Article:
At the moment, a barrel of crude oil hovers between 54 to 56 dollars as against the former price of between 100 and 110 dollars per barrel. The simple explanation to why we still pay higher for the product we have in abundance in Nigeria is that we do not refine them locally. This is perhaps the reason why the poor kerosene consumers in the country do not get the product at the approved price of N50 per litre without any concerted efforts to addressing the problem except for the occasional but self deluding direct sale of the product to a handful of consumers in some selected locations under funny acronyms such as Kero Direct and Kero Correct
The most embarrassing aspect of the whole milieu is the NNPC constant daily collection of 450,000 barrels of crude oil expected to be locally refined out of which the four refineries only process 60,000 barrels per day.
According to Dr, Tim Okon, Coordinator, Corporate Planning and Strategy of the NNPC, of the total barrels of crude received 210,000 is swapped for refined products while the balance of 176,000 barrels is sold at the international crude oil market. He however hinted that proceeds from such sales are paid to the Federation Account.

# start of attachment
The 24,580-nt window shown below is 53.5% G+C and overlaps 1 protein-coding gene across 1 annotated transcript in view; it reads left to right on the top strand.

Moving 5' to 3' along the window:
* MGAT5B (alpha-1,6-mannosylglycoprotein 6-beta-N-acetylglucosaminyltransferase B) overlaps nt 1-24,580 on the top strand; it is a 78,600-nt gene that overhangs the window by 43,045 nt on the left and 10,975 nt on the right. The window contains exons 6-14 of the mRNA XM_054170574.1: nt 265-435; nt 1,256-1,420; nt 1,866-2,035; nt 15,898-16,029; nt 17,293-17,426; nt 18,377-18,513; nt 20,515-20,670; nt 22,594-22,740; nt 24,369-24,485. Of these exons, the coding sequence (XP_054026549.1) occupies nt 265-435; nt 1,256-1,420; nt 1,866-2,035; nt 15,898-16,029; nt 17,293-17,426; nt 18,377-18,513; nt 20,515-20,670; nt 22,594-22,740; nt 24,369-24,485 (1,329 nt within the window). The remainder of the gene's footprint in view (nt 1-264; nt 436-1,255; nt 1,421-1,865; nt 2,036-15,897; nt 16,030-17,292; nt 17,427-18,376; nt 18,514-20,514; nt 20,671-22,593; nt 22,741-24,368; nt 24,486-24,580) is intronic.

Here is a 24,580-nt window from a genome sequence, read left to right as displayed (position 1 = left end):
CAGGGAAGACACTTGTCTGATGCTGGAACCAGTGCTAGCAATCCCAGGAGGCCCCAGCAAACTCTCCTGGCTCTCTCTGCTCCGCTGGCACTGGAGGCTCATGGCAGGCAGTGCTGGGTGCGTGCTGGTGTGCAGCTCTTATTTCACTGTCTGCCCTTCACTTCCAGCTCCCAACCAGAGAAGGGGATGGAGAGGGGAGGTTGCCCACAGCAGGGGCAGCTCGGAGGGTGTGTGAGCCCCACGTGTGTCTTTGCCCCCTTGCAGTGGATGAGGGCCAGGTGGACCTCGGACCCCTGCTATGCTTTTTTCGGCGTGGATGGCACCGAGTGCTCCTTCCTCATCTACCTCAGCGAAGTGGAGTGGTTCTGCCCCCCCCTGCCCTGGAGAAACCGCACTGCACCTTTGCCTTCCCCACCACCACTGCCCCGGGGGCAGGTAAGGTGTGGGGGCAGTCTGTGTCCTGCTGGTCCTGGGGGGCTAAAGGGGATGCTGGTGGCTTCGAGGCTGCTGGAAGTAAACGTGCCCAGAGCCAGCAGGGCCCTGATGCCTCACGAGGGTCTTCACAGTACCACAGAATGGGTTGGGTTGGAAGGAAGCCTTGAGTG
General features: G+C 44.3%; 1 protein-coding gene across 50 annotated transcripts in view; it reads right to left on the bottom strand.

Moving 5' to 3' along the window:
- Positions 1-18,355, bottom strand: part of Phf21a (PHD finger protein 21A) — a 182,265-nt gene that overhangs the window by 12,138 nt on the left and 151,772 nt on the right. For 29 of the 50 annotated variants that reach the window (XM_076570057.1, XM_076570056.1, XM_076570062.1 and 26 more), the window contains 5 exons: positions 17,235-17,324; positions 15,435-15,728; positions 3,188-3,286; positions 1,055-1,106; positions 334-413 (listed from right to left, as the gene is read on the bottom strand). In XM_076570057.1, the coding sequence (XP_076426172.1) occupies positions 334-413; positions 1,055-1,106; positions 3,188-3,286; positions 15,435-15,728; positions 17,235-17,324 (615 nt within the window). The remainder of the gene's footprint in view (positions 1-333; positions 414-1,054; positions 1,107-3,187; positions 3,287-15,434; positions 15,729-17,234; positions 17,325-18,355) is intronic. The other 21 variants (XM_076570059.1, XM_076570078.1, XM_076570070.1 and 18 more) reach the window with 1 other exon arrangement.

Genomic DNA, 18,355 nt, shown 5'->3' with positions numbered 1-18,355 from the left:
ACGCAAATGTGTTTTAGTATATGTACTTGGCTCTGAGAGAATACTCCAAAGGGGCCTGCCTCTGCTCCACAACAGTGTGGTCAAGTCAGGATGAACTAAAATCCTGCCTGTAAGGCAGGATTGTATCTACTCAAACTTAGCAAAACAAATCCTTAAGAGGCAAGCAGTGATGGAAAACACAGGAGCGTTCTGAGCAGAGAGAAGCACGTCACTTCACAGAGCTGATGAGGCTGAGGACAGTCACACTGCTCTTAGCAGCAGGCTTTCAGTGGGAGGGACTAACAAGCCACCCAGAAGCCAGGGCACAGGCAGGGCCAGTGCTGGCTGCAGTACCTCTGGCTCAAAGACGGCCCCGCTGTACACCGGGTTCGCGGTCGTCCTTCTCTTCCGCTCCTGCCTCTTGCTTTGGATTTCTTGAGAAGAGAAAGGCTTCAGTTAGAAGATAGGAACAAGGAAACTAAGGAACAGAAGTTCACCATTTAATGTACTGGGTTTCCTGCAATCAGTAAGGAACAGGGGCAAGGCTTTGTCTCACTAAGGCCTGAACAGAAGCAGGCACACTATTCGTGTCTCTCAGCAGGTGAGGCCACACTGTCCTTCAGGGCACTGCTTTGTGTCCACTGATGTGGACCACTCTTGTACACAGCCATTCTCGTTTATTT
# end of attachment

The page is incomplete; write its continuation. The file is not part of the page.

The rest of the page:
Policy summersault has been at the heart of the nation’s inability to refine petrol to meet its domestic demands. Recall that at the inception of the Jonathan administration in 2011, the NNPC said it was going to build four new refineries two of which would be sited in Lagos and Kogi States.
Several years down the line, nothing has been said about the scope and dimension of the intended refineries, if anything the files containing the memos currently gather dust at the Petroleum Ministry’s office in Abuja. What we hear these days is that the four existing refineries have been penned for a comprehensive Turn Around Maintenance (TAM)
It is important to note that Nigerians were hopeful that the country would achieve self sufficiency in refined petroleum products when the four proposed additional refining companies become operational. That hope was almost immediately dashed when the industry spin doctors said the nation required an enabling law to un-bundle the NNPC and make the petroleum industry competitive in terms of product pricing.
The introduction of the Petroleum Industry Bill became identified as the ombudsman that would bring to an end the pains of consumers of petroleum products in Nigeria. Unfortunately, the PIB has since the last administration been at both chambers of the National Assembly with slim chances of being passed into law before the dissolution of the present parliament.